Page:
I've been using Netvibes for several years now, and am mostly pleased, partly due to its "widget" mode, which lets me separate posts by feed rather than seeing them piled up by time. It will aggregate facebook, twitter, email (subject lines only), and has various widgets for just about anything: google news searches, ebay bids/sales, stock tracking, etc.

        It's mobile interface, however, has some serious flaws: it reports the wrong feed name when you select a post (I think it's showing the one you previously selected), and some feeds don't display at all (TechCrunch and MAKE, I'm looking at you) -- it might just be a matter of selecting a different version of the feed, though.

        • by wile_e8 ( 958263 )

          Now that I've been trying Netvibes for a few hours, a few things are bothering me:
          - Do I really need to confirm every time I want to mark all items as read?
          - Why can't it put all the "new" items at the top? Sure, it was posted yesterday, but you didn't find it until right now. Why display it after all those other articles I've already read? Google Reader sorted by the time it found the new articles, putting new stuff at the top above all the stuff I already marked as read.
          - Why so slow to update feeds

    • by pr0t0 ( 216378 )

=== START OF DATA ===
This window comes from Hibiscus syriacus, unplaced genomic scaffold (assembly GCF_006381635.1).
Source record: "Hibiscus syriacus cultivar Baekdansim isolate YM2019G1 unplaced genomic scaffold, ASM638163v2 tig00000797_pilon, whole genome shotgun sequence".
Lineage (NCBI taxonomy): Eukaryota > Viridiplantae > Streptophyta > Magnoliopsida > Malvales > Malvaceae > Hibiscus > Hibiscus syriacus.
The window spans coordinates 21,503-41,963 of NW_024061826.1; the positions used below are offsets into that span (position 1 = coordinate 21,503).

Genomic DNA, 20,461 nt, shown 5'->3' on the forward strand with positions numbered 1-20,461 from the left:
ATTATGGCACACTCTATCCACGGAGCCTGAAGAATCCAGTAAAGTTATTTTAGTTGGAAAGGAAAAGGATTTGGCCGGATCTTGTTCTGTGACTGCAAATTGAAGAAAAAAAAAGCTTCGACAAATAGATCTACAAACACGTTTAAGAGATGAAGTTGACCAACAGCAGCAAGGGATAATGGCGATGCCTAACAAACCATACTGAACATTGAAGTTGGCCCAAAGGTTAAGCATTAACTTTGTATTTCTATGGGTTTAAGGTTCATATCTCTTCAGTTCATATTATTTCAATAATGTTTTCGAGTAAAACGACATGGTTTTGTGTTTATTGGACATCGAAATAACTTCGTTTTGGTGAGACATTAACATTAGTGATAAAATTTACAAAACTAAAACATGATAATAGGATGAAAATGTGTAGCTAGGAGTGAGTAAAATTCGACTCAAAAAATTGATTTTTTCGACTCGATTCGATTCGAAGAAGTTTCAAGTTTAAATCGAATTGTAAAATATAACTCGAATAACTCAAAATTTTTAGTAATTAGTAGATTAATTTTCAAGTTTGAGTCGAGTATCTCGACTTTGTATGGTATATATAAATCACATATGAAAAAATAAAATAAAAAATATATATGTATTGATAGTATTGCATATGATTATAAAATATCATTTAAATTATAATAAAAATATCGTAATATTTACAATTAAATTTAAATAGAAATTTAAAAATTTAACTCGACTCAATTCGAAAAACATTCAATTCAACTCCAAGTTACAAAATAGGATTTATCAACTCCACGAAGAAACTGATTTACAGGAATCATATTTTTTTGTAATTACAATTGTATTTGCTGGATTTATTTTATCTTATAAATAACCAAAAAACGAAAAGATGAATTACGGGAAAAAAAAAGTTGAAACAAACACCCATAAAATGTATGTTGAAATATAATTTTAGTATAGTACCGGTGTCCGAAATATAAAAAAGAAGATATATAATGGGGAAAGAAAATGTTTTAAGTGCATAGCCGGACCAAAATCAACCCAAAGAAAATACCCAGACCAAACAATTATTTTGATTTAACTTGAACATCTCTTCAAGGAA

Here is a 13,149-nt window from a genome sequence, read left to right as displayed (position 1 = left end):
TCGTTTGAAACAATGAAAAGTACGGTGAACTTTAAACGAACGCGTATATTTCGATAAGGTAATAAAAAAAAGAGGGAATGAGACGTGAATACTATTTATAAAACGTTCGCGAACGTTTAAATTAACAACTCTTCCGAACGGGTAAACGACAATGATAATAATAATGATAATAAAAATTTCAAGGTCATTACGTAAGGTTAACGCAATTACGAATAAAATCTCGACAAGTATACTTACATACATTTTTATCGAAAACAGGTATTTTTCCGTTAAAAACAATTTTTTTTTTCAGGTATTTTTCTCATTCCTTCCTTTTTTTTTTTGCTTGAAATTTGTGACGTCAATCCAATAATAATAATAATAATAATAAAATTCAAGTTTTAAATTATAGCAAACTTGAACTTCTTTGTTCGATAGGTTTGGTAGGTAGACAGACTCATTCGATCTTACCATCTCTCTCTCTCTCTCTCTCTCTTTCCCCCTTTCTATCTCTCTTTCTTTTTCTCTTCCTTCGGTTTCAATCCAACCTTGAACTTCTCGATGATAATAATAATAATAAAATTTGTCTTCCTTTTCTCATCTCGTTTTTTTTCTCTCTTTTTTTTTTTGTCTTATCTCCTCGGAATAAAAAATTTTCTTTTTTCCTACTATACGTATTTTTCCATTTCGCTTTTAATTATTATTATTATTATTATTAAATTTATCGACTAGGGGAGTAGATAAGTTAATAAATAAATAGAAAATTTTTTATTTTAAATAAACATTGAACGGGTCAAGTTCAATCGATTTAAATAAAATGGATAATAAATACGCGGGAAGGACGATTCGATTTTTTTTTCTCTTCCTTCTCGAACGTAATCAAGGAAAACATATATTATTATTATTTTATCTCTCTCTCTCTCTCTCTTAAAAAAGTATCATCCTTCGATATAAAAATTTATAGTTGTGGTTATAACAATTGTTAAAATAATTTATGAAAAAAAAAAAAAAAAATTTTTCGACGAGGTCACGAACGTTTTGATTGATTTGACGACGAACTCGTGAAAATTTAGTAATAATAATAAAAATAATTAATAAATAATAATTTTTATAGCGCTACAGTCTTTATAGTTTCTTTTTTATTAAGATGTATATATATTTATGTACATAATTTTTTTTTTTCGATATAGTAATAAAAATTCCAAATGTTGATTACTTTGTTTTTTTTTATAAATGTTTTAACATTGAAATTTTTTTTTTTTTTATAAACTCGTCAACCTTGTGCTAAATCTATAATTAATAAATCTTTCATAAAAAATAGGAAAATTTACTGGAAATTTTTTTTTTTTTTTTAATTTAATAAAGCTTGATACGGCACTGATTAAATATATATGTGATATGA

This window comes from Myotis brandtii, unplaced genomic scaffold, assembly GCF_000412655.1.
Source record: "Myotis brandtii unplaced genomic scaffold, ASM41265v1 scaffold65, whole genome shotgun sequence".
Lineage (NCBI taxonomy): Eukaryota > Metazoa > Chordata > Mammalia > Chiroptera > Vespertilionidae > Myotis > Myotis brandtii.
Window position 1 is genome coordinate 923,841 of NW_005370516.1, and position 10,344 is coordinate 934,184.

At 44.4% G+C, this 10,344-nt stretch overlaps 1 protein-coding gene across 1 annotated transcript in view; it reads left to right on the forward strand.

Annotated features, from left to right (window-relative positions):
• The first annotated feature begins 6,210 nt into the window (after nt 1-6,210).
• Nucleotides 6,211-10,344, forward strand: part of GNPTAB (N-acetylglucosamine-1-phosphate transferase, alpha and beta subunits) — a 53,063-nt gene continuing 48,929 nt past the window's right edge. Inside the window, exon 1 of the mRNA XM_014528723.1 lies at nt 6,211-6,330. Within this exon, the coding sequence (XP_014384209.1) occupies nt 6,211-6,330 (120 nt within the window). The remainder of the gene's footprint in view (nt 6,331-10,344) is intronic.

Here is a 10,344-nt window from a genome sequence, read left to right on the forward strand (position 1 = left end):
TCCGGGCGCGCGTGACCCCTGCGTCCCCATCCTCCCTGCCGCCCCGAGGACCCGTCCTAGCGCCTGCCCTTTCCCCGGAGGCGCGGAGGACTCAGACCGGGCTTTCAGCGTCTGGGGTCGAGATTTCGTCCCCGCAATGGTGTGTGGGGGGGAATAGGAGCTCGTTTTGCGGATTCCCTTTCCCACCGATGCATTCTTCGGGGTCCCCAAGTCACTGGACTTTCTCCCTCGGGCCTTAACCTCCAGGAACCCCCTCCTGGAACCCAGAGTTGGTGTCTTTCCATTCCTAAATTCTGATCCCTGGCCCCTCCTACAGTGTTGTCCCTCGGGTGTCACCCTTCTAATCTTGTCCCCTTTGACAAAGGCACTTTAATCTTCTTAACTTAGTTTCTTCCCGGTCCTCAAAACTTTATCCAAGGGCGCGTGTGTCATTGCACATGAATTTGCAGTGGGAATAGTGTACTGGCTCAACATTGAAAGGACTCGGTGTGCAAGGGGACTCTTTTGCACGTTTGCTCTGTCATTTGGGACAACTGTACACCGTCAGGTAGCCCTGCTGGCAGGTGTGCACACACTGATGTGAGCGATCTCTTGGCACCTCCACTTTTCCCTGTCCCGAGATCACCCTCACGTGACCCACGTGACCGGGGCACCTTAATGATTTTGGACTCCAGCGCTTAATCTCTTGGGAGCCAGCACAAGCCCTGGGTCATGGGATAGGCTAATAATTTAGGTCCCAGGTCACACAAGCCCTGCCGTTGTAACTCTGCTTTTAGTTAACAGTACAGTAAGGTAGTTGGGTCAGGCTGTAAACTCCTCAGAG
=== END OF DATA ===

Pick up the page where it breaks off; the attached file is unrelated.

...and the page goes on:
I've been playing with settings in Feedly to make it more Reader-like. There are a few problems though. First, I don't see a way to hide the number of Facebook or Google+ likes. I don't care how many people like it, only whether I do or not. Second, the Android app does not have a simplified list view; it's limiting the number of stories I can see on my phone by including a thumbnail pic that makes entries too high.

      News reader makers - If you are reading the /. coverage with interest, I highly encourage you

    • Re:Feedly looks ok (Score:5, Insightful)

      by interkin3tic ( 1469267 ) on Thursday March 14, 2013 @11:25AM (#43171405)
      I was turned off of theoldreader because I went to the page, and... SOCIAL SOCIAL SOCIAL MEDIA!!! See what your friends are reading! Sign in with facebook and goole plus and twitter and myspace!